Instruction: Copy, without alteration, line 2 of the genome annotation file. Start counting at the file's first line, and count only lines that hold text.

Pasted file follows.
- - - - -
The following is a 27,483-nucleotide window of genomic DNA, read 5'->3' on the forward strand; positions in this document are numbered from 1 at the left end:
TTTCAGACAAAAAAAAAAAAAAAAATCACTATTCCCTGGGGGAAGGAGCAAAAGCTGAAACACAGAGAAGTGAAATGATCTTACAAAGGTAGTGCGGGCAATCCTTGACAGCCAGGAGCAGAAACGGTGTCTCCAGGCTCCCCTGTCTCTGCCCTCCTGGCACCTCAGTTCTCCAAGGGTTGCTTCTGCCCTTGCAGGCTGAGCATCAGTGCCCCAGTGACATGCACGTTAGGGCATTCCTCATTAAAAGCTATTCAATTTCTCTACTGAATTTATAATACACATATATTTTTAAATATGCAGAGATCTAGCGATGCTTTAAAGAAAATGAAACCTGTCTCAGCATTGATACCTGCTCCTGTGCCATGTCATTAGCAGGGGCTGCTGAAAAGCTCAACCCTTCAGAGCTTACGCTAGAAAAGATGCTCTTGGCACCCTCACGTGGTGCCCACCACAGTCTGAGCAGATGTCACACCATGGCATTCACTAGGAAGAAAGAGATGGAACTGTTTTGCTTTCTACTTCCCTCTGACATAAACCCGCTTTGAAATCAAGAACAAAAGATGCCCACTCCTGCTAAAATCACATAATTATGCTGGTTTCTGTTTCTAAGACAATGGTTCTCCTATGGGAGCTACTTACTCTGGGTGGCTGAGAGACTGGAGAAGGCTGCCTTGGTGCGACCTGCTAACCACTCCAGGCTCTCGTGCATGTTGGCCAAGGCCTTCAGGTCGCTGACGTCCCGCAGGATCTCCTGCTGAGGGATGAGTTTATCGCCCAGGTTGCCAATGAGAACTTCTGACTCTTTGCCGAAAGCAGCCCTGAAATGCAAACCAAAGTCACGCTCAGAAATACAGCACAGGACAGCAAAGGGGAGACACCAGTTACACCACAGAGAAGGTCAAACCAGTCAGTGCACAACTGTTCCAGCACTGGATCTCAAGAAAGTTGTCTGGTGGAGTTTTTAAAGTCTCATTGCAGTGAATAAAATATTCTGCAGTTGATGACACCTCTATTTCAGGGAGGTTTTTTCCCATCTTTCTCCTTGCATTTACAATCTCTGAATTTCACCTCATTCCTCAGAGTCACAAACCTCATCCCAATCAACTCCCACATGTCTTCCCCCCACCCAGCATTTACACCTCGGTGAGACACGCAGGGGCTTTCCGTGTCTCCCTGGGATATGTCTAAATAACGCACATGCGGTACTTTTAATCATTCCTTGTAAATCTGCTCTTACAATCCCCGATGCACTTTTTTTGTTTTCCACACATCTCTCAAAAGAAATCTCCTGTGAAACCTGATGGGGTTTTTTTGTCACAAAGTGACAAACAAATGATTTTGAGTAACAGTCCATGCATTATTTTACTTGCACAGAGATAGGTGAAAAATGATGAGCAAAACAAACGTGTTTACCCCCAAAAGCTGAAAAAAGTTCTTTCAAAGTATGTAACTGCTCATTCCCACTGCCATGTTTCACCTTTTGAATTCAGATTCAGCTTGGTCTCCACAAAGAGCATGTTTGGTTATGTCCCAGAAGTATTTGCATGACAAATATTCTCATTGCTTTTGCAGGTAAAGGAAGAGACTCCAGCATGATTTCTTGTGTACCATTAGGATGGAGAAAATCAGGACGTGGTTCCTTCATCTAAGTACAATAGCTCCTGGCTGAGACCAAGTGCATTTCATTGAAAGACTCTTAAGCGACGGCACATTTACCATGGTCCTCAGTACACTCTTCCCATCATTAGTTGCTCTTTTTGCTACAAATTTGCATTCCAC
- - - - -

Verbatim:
TTTCAGACAAAAAAAAAAAAAAAAATCACTATTCCCTGGGGGAAGGAGCAAAAGCTGAAACACAGAGAAGTGAAATGATCTTACAAAGGTAGTGCGGGCAATCCTTGACAGCCAGGAGCAGAAACGGTGTCTCCAGGCTCCCCTGTCTCTGCCCTCCTGGCACCTCAGTTCTCCAAGGGTTGCTTCTGCCCTTGCAGGCTGAGCATCAGTGCCCCAGTGACATGCACGTTAGGGCATTCCTCATTAAAAGCTATTCAATTTCTCTACTGAATTTATAATACACATATATTTTTAAATATGCAGAGATCTAGCGATGCTTTAAAGAAAATGAAACCTGTCTCAGCATTGATACCTGCTCCTGTGCCATGTCATTAGCAGGGGCTGCTGAAAAGCTCAACCCTTCAGAGCTTACGCTAGAAAAGATGCTCTTGGCACCCTCACGTGGTGCCCACCACAGTCTGAGCAGATGTCACACCATGGCATTCACTAGGAAGAAAGAGATGGAACTGTTTTGCTTTCTACTTCCCTCTGACATAAACCCGCTTTGAAATCAAGAACAAAAGATGCCCACTCCTGCTAAAATCACATAATTATGCTGGTTTCTGTTTCTAAGACAATGGTTCTCCTATGGGAGCTACTTACTCTGGGTGGCTGAGAGACTGGAGAAGGCTGCCTTGGTGCGACCTGCTAACCACTCCAGGCTCTCGTGCATGTTGGCCAAGGCCTTCAGGTCGCTGACGTCCCGCAGGATCTCCTGCTGAGGGATGAGTTTATCGCCCAGGTTGCCAATGAGAACTTCTGACTCTTTGCCGAAAGCAGCCCTGAAATGCAAACCAAAGTCACGCTCAGAAATACAGCACAGGACAGCAAAGGGGAGACACCAGTTACACCACAGAGAAGGTCAAACCAGTCAGTGCACAACTGTTCCAGCACTGGATCTCAAGAAAGTTGTCTGGTGGAGTTTTTAAAGTCTCATTGCAGTGAATAAAATATTCTGCAGTTGATGACACCTCTATTTCAGGGAGGTTTTTTCCCATCTTTCTCCTTGCATTTACAATCTCTGAATTTCACCTCATTCCTCAGAGTCACAAACCTCATCCCAATCAACTCCCACATGTCTTCCCCCCACCCAGCATTTACACCTCGGTGAGACACGCAGGGGCTTTCCGTGTCTCCCTGGGATATGTCTAAATAACGCACATGCGGTACTTTTAATCATTCCTTGTAAATCTGCTCTTACAATCCCCGATGCACTTTTTTTGTTTTCCACACATCTCTCAAAAGAAATCTCCTGTGAAACCTGATGGGGTTTTTTTGTCACAAAGTGACAAACAAATGATTTTGAGTAACAGTCCATGCATTATTTTACTTGCACAGAGATAGGTGAAAAATGATGAGCAAAACAAACGTGTTTACCCCCAAAAGCTGAAAAAAGTTCTTTCAAAGTATGTAACTGCTCATTCCCACTGCCATGTTTCACCTTTTGAATTCAGATTCAGCTTGGTCTCCACAAAGAGCATGTTTGGTTATGTCCCAGAAGTATTTGCATGACAAATATTCTCATTGCTTTTGCAGGTAAAGGAAGAGACTCCAGCATGATTTCTTGTGTACCATTAGGATGGAGAAAATCAGGACGTGGTTCCTTCATCTAAGTACAATAGCTCCTGGCTGAGACCAAGTGCATTTCATTGAAAGACTCTTAAGCGACGGCACATTTACCATGGTCCTCAGTACACTCTTCCCATCATTAGTTGCTCTTTTTGCTACAAATTTGCATTCCAC